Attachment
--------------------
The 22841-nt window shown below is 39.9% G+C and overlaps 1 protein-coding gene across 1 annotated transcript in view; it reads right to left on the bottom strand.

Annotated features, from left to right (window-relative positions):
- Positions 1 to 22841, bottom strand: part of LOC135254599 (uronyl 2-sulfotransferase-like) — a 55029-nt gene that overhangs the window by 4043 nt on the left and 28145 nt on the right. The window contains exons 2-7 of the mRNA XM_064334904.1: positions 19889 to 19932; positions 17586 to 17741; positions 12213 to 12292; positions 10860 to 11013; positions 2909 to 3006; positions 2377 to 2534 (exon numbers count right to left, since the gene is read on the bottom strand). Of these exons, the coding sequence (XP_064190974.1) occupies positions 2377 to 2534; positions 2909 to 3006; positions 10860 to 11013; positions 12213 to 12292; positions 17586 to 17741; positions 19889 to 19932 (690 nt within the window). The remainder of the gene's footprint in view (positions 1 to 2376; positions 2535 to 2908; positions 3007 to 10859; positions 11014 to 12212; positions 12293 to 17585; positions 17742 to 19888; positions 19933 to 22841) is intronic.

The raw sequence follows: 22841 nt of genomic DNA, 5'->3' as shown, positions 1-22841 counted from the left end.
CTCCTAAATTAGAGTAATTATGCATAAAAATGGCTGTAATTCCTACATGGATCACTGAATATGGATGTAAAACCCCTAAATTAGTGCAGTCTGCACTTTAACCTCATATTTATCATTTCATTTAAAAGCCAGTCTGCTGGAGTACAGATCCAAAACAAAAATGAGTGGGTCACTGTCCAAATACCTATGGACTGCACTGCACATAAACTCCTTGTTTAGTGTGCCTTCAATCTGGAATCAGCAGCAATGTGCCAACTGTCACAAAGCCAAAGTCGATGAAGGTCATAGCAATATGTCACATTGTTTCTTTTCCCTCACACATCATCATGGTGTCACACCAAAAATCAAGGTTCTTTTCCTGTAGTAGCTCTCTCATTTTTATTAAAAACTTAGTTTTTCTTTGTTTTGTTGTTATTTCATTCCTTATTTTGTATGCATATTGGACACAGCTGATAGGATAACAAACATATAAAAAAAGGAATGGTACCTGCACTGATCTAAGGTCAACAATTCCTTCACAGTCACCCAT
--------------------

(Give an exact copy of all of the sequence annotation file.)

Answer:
The 22841-nt window shown below is 39.9% G+C and overlaps 1 protein-coding gene across 1 annotated transcript in view; it reads right to left on the bottom strand.

Annotated features, from left to right (window-relative positions):
- Positions 1 to 22841, bottom strand: part of LOC135254599 (uronyl 2-sulfotransferase-like) — a 55029-nt gene that overhangs the window by 4043 nt on the left and 28145 nt on the right. The window contains exons 2-7 of the mRNA XM_064334904.1: positions 19889 to 19932; positions 17586 to 17741; positions 12213 to 12292; positions 10860 to 11013; positions 2909 to 3006; positions 2377 to 2534 (exon numbers count right to left, since the gene is read on the bottom strand). Of these exons, the coding sequence (XP_064190974.1) occupies positions 2377 to 2534; positions 2909 to 3006; positions 10860 to 11013; positions 12213 to 12292; positions 17586 to 17741; positions 19889 to 19932 (690 nt within the window). The remainder of the gene's footprint in view (positions 1 to 2376; positions 2535 to 2908; positions 3007 to 10859; positions 11014 to 12212; positions 12293 to 17585; positions 17742 to 19888; positions 19933 to 22841) is intronic.

The raw sequence follows: 22841 nt of genomic DNA, 5'->3' as shown, positions 1-22841 counted from the left end.
CTCCTAAATTAGAGTAATTATGCATAAAAATGGCTGTAATTCCTACATGGATCACTGAATATGGATGTAAAACCCCTAAATTAGTGCAGTCTGCACTTTAACCTCATATTTATCATTTCATTTAAAAGCCAGTCTGCTGGAGTACAGATCCAAAACAAAAATGAGTGGGTCACTGTCCAAATACCTATGGACTGCACTGCACATAAACTCCTTGTTTAGTGTGCCTTCAATCTGGAATCAGCAGCAATGTGCCAACTGTCACAAAGCCAAAGTCGATGAAGGTCATAGCAATATGTCACATTGTTTCTTTTCCCTCACACATCATCATGGTGTCACACCAAAAATCAAGGTTCTTTTCCTGTAGTAGCTCTCTCATTTTTATTAAAAACTTAGTTTTTCTTTGTTTTGTTGTTATTTCATTCCTTATTTTGTATGCATATTGGACACAGCTGATAGGATAACAAACATATAAAAAAAGGAATGGTACCTGCACTGATCTAAGGTCAACAATTCCTTCACAGTCACCCAT